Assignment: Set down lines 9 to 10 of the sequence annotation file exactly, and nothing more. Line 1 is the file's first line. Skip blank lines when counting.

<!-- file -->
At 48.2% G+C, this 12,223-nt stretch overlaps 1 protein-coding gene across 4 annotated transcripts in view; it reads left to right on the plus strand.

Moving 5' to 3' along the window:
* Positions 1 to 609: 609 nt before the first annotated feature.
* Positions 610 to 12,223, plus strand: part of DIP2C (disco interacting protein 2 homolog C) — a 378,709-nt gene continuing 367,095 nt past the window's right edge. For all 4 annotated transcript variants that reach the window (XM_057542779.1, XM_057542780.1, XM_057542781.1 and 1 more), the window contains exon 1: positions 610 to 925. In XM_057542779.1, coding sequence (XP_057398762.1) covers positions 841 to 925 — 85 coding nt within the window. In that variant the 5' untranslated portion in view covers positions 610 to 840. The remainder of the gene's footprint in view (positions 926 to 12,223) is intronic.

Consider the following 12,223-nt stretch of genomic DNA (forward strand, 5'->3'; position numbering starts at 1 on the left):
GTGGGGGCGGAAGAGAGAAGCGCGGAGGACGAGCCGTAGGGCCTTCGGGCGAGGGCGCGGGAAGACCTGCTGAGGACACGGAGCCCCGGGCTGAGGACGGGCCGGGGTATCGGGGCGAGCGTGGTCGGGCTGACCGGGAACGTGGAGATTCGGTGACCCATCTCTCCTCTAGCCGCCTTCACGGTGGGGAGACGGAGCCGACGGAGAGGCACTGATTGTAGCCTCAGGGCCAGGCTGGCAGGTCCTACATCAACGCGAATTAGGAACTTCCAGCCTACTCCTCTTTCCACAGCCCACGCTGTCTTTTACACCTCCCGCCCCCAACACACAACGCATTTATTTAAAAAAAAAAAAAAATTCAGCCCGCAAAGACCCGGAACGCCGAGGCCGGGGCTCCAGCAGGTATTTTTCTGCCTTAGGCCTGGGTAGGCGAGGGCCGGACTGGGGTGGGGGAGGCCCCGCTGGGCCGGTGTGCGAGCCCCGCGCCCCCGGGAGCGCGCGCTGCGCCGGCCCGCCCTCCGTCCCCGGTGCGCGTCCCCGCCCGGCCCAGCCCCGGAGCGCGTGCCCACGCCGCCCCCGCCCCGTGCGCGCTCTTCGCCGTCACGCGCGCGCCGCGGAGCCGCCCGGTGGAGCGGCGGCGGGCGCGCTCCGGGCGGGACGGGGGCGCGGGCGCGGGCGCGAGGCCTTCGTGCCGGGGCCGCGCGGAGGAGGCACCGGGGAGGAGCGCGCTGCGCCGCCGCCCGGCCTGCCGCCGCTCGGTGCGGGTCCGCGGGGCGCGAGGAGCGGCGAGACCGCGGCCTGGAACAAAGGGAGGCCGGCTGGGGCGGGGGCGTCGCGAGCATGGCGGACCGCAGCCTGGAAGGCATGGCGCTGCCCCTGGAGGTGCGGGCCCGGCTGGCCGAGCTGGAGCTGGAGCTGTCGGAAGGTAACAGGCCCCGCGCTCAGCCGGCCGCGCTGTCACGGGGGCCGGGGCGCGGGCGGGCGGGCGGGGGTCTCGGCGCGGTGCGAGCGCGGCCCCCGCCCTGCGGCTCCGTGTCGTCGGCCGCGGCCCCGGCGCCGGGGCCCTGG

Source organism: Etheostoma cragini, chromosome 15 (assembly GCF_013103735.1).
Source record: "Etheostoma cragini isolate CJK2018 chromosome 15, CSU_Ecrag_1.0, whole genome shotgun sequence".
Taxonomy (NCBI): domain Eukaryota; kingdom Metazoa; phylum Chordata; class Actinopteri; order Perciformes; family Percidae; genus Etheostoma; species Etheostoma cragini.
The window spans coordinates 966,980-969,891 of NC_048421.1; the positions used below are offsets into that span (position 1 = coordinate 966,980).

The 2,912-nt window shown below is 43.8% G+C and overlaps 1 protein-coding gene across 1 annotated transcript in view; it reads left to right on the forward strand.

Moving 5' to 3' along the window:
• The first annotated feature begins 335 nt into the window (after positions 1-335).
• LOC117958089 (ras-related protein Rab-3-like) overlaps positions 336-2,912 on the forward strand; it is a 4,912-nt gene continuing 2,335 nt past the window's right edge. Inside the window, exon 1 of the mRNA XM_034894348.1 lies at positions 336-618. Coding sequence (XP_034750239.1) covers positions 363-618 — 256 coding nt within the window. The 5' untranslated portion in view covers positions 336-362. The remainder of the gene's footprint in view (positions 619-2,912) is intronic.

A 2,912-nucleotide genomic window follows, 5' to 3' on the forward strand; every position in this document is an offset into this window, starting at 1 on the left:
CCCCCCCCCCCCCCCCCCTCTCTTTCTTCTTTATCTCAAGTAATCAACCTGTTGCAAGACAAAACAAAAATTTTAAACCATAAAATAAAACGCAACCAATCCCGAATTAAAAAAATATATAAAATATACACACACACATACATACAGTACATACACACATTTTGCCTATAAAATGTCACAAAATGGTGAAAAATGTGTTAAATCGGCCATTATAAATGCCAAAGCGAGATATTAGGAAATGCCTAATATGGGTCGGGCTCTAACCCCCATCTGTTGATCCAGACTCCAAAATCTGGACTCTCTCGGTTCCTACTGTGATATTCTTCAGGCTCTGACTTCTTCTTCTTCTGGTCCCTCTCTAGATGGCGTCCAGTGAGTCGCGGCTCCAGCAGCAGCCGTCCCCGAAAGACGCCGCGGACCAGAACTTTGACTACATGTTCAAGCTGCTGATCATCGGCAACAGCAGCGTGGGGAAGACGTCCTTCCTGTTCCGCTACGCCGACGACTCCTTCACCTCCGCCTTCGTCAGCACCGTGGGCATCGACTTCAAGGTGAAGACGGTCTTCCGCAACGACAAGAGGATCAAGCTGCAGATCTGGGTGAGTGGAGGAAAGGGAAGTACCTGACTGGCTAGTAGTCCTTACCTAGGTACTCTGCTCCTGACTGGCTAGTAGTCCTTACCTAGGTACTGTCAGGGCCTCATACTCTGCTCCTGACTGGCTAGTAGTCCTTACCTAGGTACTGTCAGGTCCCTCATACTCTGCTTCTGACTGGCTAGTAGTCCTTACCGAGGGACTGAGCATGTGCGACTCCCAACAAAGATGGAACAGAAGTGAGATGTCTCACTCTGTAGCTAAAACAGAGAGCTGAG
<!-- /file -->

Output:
Taxonomy (NCBI): domain Eukaryota; kingdom Metazoa; phylum Chordata; class Actinopteri; order Perciformes; family Percidae; genus Etheostoma; species Etheostoma cragini.
The window spans coordinates 966,980-969,891 of NC_048421.1; the positions used below are offsets into that span (position 1 = coordinate 966,980).